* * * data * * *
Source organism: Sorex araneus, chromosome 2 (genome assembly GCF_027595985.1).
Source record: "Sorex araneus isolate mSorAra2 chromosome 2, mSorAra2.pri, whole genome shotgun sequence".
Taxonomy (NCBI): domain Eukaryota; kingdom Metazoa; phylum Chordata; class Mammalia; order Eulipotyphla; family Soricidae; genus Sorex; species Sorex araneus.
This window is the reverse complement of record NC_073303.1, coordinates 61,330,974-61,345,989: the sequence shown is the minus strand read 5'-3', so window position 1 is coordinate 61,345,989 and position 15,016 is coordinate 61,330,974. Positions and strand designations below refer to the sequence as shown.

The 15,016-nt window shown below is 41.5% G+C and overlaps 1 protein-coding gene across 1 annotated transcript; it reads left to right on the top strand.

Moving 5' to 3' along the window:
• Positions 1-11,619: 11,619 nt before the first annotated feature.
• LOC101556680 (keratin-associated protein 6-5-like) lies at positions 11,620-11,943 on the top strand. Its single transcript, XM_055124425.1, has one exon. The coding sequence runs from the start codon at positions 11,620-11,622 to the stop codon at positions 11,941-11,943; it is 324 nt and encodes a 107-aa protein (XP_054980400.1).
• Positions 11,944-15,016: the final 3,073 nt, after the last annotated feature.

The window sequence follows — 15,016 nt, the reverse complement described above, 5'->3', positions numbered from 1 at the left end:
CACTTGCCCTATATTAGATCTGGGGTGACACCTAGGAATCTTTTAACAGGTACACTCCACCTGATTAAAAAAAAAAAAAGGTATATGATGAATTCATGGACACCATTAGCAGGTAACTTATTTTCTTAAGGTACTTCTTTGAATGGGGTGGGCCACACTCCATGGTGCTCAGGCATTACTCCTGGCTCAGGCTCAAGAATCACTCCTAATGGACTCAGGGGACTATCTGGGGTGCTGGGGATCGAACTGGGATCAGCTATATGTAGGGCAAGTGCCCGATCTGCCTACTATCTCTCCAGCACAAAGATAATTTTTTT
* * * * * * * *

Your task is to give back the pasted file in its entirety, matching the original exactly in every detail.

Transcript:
Source organism: Sorex araneus, chromosome 2 (genome assembly GCF_027595985.1).
Source record: "Sorex araneus isolate mSorAra2 chromosome 2, mSorAra2.pri, whole genome shotgun sequence".
Taxonomy (NCBI): domain Eukaryota; kingdom Metazoa; phylum Chordata; class Mammalia; order Eulipotyphla; family Soricidae; genus Sorex; species Sorex araneus.
This window is the reverse complement of record NC_073303.1, coordinates 61,330,974-61,345,989: the sequence shown is the minus strand read 5'-3', so window position 1 is coordinate 61,345,989 and position 15,016 is coordinate 61,330,974. Positions and strand designations below refer to the sequence as shown.

The 15,016-nt window shown below is 41.5% G+C and overlaps 1 protein-coding gene across 1 annotated transcript; it reads left to right on the top strand.

Moving 5' to 3' along the window:
• Positions 1-11,619: 11,619 nt before the first annotated feature.
• LOC101556680 (keratin-associated protein 6-5-like) lies at positions 11,620-11,943 on the top strand. Its single transcript, XM_055124425.1, has one exon. The coding sequence runs from the start codon at positions 11,620-11,622 to the stop codon at positions 11,941-11,943; it is 324 nt and encodes a 107-aa protein (XP_054980400.1).
• Positions 11,944-15,016: the final 3,073 nt, after the last annotated feature.

The window sequence follows — 15,016 nt, the reverse complement described above, 5'->3', positions numbered from 1 at the left end:
CACTTGCCCTATATTAGATCTGGGGTGACACCTAGGAATCTTTTAACAGGTACACTCCACCTGATTAAAAAAAAAAAAAGGTATATGATGAATTCATGGACACCATTAGCAGGTAACTTATTTTCTTAAGGTACTTCTTTGAATGGGGTGGGCCACACTCCATGGTGCTCAGGCATTACTCCTGGCTCAGGCTCAAGAATCACTCCTAATGGACTCAGGGGACTATCTGGGGTGCTGGGGATCGAACTGGGATCAGCTATATGTAGGGCAAGTGCCCGATCTGCCTACTATCTCTCCAGCACAAAGATAATTTTTTT